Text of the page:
College tuition costs have more than doubled, even after adjusting for inflation, over the past two decades. Peter Thiel's Foundation is actually paying students to drop out of college to pursue their entrepreneurial dreams. Are we reaching a break point? Does the value proposition of spending tens of thousands of dollars on tuition, often financed through student loans, still make sense? Is it time to think differently about higher education?
The issue brings us to a difficult crossroads for Americans. We're taught to want the best. If a student gets into a top tier university, isn't the right choice to find a way to attend? Even if this choice means taking on a mountain of debt?
I interviewed Cliff Holekamp, a successful businessman and business professor about this quandary. Holekamp attended Washington & Lee University for his B.A., Washington University in St. Louis for his MBA, and then built and sold a chain of healthcare centers. Today, he is appropriately a professor of entrepreneurship in the Olin Business School at Washington University in St. Louis. I posed some tough questions to better understand the issue:
Why is tuition so expensive today?
Holekamp: High school seniors shopping for colleges aren't generally as price sensitive as consumers of other products tend to be. Relatively easy to get government loans enable these young people to choose colleges on factors other than price. In response to their consumers, colleges compete for students on quality factors (such as facilities) rather than on price (tuition).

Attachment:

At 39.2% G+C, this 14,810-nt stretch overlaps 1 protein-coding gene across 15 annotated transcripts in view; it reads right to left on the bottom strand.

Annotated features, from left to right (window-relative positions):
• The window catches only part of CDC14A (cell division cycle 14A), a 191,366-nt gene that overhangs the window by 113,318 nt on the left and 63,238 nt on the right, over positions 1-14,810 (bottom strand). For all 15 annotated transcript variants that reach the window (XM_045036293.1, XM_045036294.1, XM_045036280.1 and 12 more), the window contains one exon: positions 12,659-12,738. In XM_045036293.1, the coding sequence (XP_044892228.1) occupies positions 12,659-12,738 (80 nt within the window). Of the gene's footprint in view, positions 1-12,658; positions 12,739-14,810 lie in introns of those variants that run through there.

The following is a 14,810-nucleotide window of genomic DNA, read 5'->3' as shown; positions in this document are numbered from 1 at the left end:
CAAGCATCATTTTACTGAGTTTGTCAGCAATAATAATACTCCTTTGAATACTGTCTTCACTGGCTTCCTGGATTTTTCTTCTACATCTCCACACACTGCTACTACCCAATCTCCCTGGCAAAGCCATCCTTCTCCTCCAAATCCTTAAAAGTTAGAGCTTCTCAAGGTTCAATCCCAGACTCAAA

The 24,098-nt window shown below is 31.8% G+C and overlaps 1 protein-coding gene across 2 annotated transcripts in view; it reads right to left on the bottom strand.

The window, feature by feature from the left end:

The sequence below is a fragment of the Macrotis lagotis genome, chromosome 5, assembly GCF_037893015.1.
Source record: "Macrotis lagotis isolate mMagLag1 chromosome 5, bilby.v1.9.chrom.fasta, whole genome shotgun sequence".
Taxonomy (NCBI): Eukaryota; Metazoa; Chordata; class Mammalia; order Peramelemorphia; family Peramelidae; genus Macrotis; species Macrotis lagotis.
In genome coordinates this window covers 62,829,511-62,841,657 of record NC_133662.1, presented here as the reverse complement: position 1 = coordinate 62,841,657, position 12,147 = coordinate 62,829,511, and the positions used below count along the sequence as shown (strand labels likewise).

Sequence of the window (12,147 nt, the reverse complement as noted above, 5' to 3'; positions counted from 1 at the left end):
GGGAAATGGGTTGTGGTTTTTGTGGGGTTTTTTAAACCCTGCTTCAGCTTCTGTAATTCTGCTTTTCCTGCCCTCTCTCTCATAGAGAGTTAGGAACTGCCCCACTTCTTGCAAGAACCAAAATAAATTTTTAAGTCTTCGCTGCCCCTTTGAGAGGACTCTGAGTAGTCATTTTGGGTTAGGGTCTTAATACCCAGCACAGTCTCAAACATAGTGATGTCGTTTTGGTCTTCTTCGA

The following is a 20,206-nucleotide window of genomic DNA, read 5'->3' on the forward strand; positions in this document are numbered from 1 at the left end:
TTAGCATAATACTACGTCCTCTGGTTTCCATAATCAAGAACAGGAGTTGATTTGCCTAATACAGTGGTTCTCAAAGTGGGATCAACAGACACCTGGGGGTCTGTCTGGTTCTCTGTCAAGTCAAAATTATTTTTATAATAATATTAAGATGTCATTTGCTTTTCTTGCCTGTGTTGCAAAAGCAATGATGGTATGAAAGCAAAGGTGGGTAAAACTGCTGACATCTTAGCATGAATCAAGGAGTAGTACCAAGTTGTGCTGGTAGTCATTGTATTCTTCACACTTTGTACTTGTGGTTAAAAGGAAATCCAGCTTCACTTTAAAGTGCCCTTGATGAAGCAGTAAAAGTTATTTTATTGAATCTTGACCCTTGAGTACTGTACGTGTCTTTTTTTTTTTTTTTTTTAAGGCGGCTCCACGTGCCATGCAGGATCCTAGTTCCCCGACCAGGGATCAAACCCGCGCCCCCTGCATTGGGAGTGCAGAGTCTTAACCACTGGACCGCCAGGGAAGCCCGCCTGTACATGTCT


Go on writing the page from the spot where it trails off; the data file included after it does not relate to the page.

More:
Has anyone ever measured if the education dollar at a top-tier school translates into better opportunities?
Holekamp: Most universities publish their job placement statistics and depending on your major the differences can be significant. The average annual salary for a graduating business student at Washington University in St. Louis is over $60,000, while the average annual salary for a business student graduating from University of Missouri in St. Louis, only 6 miles away, is roughly $37,000.*
However, businesses hire people, not diplomas. While the Washington University student might be initially exposed to some better opportunities, ultimately the qualities of the individual will be more important for long term success. Every school tries to enhance the qualities of their graduates, but the individual student is ultimately responsible for their own personal development.
Does it make sense for kids to pick a top tier school if they can get in and get the financing to pay for it?
Holekamp: It can, but it depends on the individual. Students need to think specifically about their own individual interests and pursuits, and not get caught up in using group statistics when considering what value they individually place on their educational options.
How do online degrees and for-profit universities compare to more traditional options?
Holekamp: Many online and for-profit universities are of concern because they seem focused on selling students a degree instead of selling an education. Ultimately, people aren't made successful by their degrees, but by how they apply their educations.